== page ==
Why You Shouldn't Target Your Most Valuable Customers

Written by Natasha Janic on March 13, 2018

Retailers make 80% of their profits from 20% of their customers. Everyone has heard this golden rule of sales. What if they could increase the 80%? Or the 20%? The impact on their bottom line could be exponential.

The very top customers of that 20% are a retailer’s Most Valuable Customers (MVC’s). But they aren’t who retailers’ efforts should be focusing most of their marketing dollars on. Retailers may actually see a greater impact by focusing on the Potentially Valuable Customer (PVC).

That sounds counterintuitive, doesn’t it?

Let’s illustrate an example. Jerry always goes to Gas & Shop for his fuel and any snacks or drinks he’s craving. He thinks they have the best fuel and service, and usually doesn’t stop at other gas stations unless he has no other choice. Jerry is one of Gas & Shop’s top customers in both fuel AND merchandise. Because Gas & Shop owns a greater share of Jerry’s wallet, there isn’t much room to increase his frequency or spend.

Therefore, investing marketing dollars on Jerry intended to increase the share of wallet owned by Gas & Shop would be poorly invested. If a customer is already choosing a certain retailer and is loyal, the goal should be to utilize the data the retailer owns on that customer to maintain that relationship. It’s not that retention investments shouldn’t be made at all, but in this case, the greatest potential for growing Gas & Shop’s bottom line comes elsewhere.

Consider another customer, Laura. She doesn’t really have a preference where she pumps her fuel and usually opts for the closest gas station. Sometimes she stops in for a Diet Coke when she’s craving one, but typically doesn’t buy any merchandise when she pumps fuel. Gas & Shop breaks even with Stop4Gas when it comes to Laura’s share of wallet.

Looking at the image below, there is greater potential to not only increase the total amount Laura spends by delivering merchandise offers, but there’s also potential to increase the amount she spends with Gas & Shop vs. Stop4Gas. Because there is greater potential profit to be made from Laura, the goal should be to convert her from a Potentially Valuable Customer (PVC) to a MVC.

Share of Wallet

If a retailer has the capability to collect and analyze customer data, it’s likely they would have a large amount of information about their MVCs. Their goal in that case is to maintain those customers at that status through personalized offers and exclusive perks generated by their customer engagement platform. The likelihood of increasing their total share of wallet is unlikely, so the retailer should instead take initiative to not lose any share of wallet to a competitor.

When it comes to PVC’s, retailers likely don’t have large or consistent amounts of data. The key here is to test a variety of offers and iterate on what works best as they continue to collect behavioral and transactional data. This allows a retailer to understand if a customer is responsive to offers and efforts to increase frequency and basket size, thus identifying PVC’s and the marketing messages that will alter their behavior. Having a flexible, adaptable customer engagement platform is an integral part of moving a PVC to MVC status.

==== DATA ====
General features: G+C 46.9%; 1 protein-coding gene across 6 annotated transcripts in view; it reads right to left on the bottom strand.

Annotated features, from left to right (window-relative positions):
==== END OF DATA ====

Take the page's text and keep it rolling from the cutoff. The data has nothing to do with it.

Why Retailers Should Focus on Growing Their MVC's vs. Acquisition Marketing

Most companies are more focused on customer acquisition than customer retention (44% and 18% respectively), even though it can cost anywhere from 5-25 times more to acquire a new customer than it does to retain a customer. However, by focusing on driving new customers through the door, efforts are taken away from the real profit drivers, which are moving customers from new or infrequent through the funnel to a Most Valuable Customer status.

The disparity in cost between acquisition and retention becomes even more apparent when layering a loyalty and customer engagement platform over it. If the focus is to acquire new customers, as time goes on, there will be more infrequent and semi-frequent (read: not profitable) customers and less MVC’s. The return on investment decreases over time when a retailer focuses on acquisition instead of retention.

With a focus on customer engagement, retention and loyalty, a retailer can generate more MVC’s and frequent customers who will be the 80%+ of their profits. Funneling more customers into that group is, therefore, the strategy that drives a retailer’s bottom line.

Customer Frequency

Over time, a loyalty and customer engagement platform can move more customers into the more profitable segments by collecting more, and understanding behavioral and transactional data. While marketing should still be allocated to acquisition in order to fill the sales funnel, there is a strong argument for redistribution.

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As counterintuitive as it sounds, focusing loyalty efforts on a retailer’s Most Valuable Customers results in their customer engagement platform becoming a cost center instead of a profit center. MVC’s are already choosing that retailer over others and spending larger amounts of money there, so regardless of what the retailer does, the needle won’t move much.

Customers who are frequent customers, but may be splitting their share of wallet between a couple of retailers, or have a smaller basket size, are where the greatest opportunity for profit is. The ability to convert them into a MVC is where a loyalty and engagement platform comes in and increases the ROI far more than if marketing funds were focused primarily on the top or bottom of the funnel.

Learn more about how Hatch can help you convert more customers into your valuable customers.